Teachers in Wisconsin's public schools have learned a major lesson from the state's landmark 2011 law neutering public sector unions, with more than a third dropping out of their labor organization.
Given no choice but to join and pay dues to the Wisconsin Education Association Council (WEAC) for decades, teachers have for the last three years been able to opt out. And that is what tens of thousands have done as a result of Gov. Scott Walker’s Wisconsin Budget Repair Bill, also known as Act 10.
“Given the evidence, it shows that the union's hold is softening," Patrick Wright, vice president of legal affairs for the Mackinac Center for Public Policy, told FoxNews.com
The bill essentially requires the WEAC to mount a recertification drive every year to ensure that a majority wants its representation. The Act also prevents public sector employers from automatically collecting dues and passing them along to unions. Since June 2011, teacher enrollment in the WEAC has dropped nearly a third from nearly 100,000 members, and the smaller union AFT-Wisconsin has fallen more than half from its peak membership of 16,000.
"As soon as I was given the choice, I left," Amy Rosno, a teacher with the virtual class program at the Waukesha school system, told FoxNews.com. "I never really understood the union anyway."
Rosno said she had a better understanding once she was asked to be a representative for her department and attended her first WEAC meeting.
"I realized that it was all political and not about teaching," she said.
Teachers who spoke to the nonprofit education think tank EAGnews.org said they were glad to be free of the union's grip, especially because of the perception their dues were spent on political contributions.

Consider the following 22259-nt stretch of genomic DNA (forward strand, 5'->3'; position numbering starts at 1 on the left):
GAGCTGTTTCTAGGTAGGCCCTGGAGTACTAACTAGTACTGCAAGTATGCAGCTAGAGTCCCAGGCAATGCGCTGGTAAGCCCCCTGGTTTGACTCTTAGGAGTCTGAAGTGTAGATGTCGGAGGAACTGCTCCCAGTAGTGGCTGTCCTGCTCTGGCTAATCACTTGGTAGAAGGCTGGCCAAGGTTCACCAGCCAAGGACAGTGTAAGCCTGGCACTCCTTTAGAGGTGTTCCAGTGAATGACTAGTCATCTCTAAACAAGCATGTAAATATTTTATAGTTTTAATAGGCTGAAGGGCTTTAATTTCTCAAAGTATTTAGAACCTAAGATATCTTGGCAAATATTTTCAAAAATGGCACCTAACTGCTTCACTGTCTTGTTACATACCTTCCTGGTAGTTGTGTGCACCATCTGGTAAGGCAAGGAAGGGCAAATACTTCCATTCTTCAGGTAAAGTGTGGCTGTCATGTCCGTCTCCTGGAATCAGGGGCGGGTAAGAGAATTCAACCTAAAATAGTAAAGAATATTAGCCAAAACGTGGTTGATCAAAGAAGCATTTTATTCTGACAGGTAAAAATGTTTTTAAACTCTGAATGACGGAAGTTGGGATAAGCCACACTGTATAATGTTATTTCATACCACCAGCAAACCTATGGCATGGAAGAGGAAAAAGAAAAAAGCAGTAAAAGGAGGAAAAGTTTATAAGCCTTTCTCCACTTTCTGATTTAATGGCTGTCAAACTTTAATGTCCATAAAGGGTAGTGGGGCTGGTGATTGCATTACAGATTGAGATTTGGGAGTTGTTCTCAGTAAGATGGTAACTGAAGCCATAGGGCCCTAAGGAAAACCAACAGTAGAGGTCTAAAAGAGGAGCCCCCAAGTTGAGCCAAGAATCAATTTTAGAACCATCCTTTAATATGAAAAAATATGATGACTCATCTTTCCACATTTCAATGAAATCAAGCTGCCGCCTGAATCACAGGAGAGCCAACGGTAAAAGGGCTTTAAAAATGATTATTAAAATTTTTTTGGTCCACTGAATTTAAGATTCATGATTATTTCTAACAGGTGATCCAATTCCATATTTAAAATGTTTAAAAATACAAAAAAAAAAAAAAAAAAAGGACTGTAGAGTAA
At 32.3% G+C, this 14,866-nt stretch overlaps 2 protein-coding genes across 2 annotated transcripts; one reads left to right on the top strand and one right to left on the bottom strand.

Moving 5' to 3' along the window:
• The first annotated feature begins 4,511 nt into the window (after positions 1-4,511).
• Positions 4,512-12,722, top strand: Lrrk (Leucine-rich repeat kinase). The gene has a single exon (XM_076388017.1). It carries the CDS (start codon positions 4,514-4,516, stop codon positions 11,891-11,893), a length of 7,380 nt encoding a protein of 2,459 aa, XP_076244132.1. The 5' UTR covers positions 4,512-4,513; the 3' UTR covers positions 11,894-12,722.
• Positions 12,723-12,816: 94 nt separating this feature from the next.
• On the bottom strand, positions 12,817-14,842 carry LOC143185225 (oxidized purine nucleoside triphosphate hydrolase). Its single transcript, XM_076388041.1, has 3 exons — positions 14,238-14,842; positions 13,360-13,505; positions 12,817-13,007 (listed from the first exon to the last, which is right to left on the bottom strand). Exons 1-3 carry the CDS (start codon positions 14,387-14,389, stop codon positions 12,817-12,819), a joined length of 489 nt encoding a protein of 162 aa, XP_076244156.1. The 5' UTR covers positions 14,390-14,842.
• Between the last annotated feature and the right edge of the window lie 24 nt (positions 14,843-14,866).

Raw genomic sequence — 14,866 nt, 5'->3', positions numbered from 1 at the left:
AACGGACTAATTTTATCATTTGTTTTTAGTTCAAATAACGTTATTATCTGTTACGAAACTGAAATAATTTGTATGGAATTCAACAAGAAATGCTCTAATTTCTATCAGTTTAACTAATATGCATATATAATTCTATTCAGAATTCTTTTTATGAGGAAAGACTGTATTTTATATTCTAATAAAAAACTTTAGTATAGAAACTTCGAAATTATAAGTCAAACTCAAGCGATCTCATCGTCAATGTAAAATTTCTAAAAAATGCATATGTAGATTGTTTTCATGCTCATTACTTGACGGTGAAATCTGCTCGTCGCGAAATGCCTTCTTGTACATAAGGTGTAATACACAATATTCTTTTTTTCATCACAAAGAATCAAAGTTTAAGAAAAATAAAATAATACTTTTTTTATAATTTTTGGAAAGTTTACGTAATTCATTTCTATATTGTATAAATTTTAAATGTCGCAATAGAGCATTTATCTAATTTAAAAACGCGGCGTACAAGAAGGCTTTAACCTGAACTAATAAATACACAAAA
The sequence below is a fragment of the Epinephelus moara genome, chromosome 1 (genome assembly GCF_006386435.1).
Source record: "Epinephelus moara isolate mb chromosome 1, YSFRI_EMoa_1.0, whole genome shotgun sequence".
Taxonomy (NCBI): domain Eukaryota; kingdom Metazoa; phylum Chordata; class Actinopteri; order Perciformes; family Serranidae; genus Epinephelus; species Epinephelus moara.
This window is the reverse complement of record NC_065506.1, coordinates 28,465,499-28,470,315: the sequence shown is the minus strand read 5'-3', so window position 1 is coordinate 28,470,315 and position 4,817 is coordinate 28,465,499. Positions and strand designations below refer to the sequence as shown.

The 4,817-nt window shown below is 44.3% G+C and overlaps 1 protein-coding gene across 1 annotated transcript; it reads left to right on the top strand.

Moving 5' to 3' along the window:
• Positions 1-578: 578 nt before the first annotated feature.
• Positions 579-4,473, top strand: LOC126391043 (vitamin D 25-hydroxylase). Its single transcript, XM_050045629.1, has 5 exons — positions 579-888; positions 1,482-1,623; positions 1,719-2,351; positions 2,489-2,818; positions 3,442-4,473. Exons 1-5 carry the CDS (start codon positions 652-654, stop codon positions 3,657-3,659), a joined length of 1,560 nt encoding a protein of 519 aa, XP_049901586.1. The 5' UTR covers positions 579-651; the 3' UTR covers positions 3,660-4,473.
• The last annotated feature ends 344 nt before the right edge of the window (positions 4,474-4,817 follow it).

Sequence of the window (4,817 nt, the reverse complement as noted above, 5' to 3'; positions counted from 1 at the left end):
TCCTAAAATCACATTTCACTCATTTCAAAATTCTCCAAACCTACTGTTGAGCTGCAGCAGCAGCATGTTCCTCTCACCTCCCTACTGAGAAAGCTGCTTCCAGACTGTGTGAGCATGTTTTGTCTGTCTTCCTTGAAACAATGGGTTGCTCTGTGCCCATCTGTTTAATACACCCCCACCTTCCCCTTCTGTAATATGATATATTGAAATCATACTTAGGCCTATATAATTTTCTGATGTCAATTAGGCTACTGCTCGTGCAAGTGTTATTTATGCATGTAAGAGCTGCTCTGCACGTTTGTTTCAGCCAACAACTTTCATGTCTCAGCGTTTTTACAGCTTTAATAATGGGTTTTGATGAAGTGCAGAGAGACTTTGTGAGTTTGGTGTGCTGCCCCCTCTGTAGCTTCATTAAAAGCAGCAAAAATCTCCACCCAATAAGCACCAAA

“It’s important to have a choice, because we are all professionals," Michelle Uetz, a special education teacher at Prescott High School told the education news site. "We shouldn’t be pigeon-holed into contributing to politics we don’t believe in.”
WEAC has been accused of having a partisan political alliance with the Democratic Party in the state and backed a failed recall against Walker. Despite losing the policy battle, the union still pressures teachers to join, according to some interviewed by EAG.
“I worked with a young teacher who was thinking of leaving the union and she was actually scared to leave,” Deena Ferguson, a teacher at Fox Prairie Elementary, in Stilton, told the site, adding that WEAC often uses fear to recruit new teachers, suggesting they need protection from administrators.
“If the union is so beneficial and good, people will want to join on the principle and the merits and not be forced to join,” she said.
Rosno agreed, telling Foxnews.com that many teachers are left in a precarious position.
"There's still a lot of fear," she said. 'A lot of teachers are afraid to admit that they support [Gov.] Walker. Many of them felt a lot of backlash. It still continues and they are afraid to show public support for the governor.
"Whether it is school funding reform, health care reform, licensure and professional development, working together to close achievement gaps or organizing for fairer contracts – we are strongest when we stand together," reads a mission statement from the WEAC's website.
Many teachers who dropped their union joined other groups, such as the Association of American Educators, a non-union trade association that provides some benefits but does not engage in collective bargaining.
“I think it’s interesting the union hasn’t chosen to change its business model, even though teachers are leaving in droves,” Kristi LaCroix regional membership director for AAE said. “It’s just business as usual with them, so I see more and more professionals leaving.”